In an increasing number of Spanish regions and autonomous cities, residents are suffering cold in their homes to pay other bills.
It is most common in the following areas;
- Ceuta (with 33.3%)
- Murcia (21.4%)
- Melilla (18.8%)
- Andalucia (18%)
- Extremadura (17.6%)
- Canary Islands (16.7%)
- Catalonia (15.9%)
- Valencian Community (15.5%)
This is according to the latest data from the National Strategy against Energy Poverty 2019-2024 by the Spanish Ministry of Ecological Transition and the Demographic Challenge (MITECO).
The regions least affected by insufficient home temperatures (all below 10%) are as follows;
- Navarre, (5.5%)
- Basque Country (7.2%)
- Aragon (8.5%)
- Castile and Leon (8.7%)
- La Rioja (9%)
Between the two extremes (over 10% and under 15%) are the following;
- Madrid region (11.2%)
- Cantabria (11.5%)
- Asturias (11.6%)
- Galicia (13.1%)
- Castilla-La Mancha (13.6%)
- Balearic Islands (14.3%)
Nationwide, the percentage of the population affected by low temperatures in the home rose from 10.9% in 2020 to 14.3% in 2021. Electricity tariffs in Spain and across the European Union spiralled out of control due to rising gas prices. These figures for 2021, the latest published by MITECO, do not yet take into account the 80% increase in electricity prices in 2022.
‘All regions with more than 15% housing under-temperature have in common that it is hot,’ Paula Rivas, technical director of Green Building Council Spain (GBCe), told me. She was speaking at the World Energy Day and European Day to Fight Energy Poverty. According to Rivas, this means that homes are not prepared against the cold. At the same time, small changes can solve the problem. The key to fighting energy poverty lies in the efficiency of homes, with buildings well insulated against cold and heat and with efficient air-conditioning systems.
Suffering cold to pay bills
According to MITECO, fuel poverty is the situation in which a household finds itself where basic energy supply needs cannot be met due to insufficient income. A situation that sometimes gets worse when people live in energy-inefficient housing.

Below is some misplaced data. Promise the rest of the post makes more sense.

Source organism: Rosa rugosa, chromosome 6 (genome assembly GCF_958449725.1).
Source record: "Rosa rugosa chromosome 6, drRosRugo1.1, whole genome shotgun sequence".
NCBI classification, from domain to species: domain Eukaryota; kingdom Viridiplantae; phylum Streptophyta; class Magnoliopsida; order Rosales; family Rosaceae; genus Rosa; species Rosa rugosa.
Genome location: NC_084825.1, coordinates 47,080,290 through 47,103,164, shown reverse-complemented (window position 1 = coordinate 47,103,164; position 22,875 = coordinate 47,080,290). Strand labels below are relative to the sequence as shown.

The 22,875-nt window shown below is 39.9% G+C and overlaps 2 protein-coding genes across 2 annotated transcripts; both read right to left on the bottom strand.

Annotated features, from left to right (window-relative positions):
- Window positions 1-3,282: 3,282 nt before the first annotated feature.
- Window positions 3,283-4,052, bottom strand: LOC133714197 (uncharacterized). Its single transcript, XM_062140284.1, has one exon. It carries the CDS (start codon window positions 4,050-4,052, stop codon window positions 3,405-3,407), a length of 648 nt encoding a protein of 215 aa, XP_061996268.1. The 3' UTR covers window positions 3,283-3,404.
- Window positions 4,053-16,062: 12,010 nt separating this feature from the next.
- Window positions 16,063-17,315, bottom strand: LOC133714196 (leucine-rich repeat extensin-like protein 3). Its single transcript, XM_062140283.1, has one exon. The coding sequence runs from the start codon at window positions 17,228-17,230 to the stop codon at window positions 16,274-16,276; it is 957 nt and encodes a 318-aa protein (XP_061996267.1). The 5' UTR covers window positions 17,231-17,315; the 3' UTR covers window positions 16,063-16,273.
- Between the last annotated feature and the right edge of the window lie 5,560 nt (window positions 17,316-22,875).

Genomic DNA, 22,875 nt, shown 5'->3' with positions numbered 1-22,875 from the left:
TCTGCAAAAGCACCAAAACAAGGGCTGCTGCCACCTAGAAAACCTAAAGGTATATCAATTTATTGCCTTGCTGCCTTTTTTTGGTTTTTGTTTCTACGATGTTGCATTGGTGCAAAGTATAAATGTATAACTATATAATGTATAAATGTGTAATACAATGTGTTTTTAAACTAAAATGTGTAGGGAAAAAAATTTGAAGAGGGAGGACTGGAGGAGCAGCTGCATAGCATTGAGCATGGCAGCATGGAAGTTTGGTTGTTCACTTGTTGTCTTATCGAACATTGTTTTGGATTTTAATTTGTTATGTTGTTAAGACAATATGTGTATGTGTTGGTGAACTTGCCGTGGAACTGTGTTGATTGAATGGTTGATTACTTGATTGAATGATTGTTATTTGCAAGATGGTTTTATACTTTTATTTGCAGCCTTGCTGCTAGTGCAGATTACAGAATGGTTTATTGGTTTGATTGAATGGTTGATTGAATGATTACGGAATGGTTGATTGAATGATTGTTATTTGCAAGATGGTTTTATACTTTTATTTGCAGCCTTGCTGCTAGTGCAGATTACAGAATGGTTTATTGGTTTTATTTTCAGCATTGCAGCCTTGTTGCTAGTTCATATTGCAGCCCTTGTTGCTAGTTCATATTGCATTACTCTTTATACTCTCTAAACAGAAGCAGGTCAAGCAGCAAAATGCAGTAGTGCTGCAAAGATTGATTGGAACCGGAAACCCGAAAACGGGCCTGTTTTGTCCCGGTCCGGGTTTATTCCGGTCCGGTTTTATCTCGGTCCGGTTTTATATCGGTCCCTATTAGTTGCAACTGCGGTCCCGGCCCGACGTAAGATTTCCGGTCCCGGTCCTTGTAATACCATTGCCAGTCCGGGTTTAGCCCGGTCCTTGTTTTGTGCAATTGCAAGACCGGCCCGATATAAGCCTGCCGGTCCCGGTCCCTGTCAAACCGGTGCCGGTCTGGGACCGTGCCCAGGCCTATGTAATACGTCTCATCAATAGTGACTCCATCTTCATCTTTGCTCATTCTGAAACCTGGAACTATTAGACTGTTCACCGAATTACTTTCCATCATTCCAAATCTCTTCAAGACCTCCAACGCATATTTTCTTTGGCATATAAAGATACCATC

There are four indications that allow us to see the development of energy poverty in households from 2018 to 2021. First, when energy expenditure is completely out of balance – people spending more than they should- (decreased from 16.9% to 16.4%) hidden energy poverty – citizens visibly spending very little energy- (11% to 9.3%), too low home temperature in winter, increased from 9.1% to 14.3%, and late payment of home bills, increased from 7.2% to 9.5%.
Vulnerable sectors most often affected
‘Increasingly, people from vulnerable sectors are not turning on their heating to pay other bills,’ says Rivas. Between 2020 and 2021, for instance, the number of households left out in the cold rose from 9.7% to 18.3% among single people aged 65 and over. Among households of two adults – certainly one of them 65 years or older – without financially dependent children/grandchildren, the number rose from 8.4% to 13%.
Really skyrocketing, from 16.4% to 25.1% , is the percentage among one adult with financially dependent children/grandchildren. People with low rent are the most likely to suffer from cold in their homes. The number of households in the cold there increased from 17.7% in 2020 to 32.4% in 2021.
Renovation as a solution
In this context, and as the Building Life decarbonisation roadmap mentions, a thorough renovation that ensures the good condition of buildings can be the most effective and structural long-term solution against energy poverty. Of Spain’s 17.5 million households, 25% suffer from this, as stated in the long-term strategy for energy renovation in the building sector in Spain (ERESEE). Financing for these renovations is easier through European funds. However, there is still a lack of information and communication campaigns and specific accompanying measures to make this process easier for the most vulnerable citizens. And to make them fully aware of the importance of renovation.
‘A habitable home with the best climate conditions and the lowest possible energy consumption is a right for everyone,’ states Dolores Huerta, CEO of GBCe.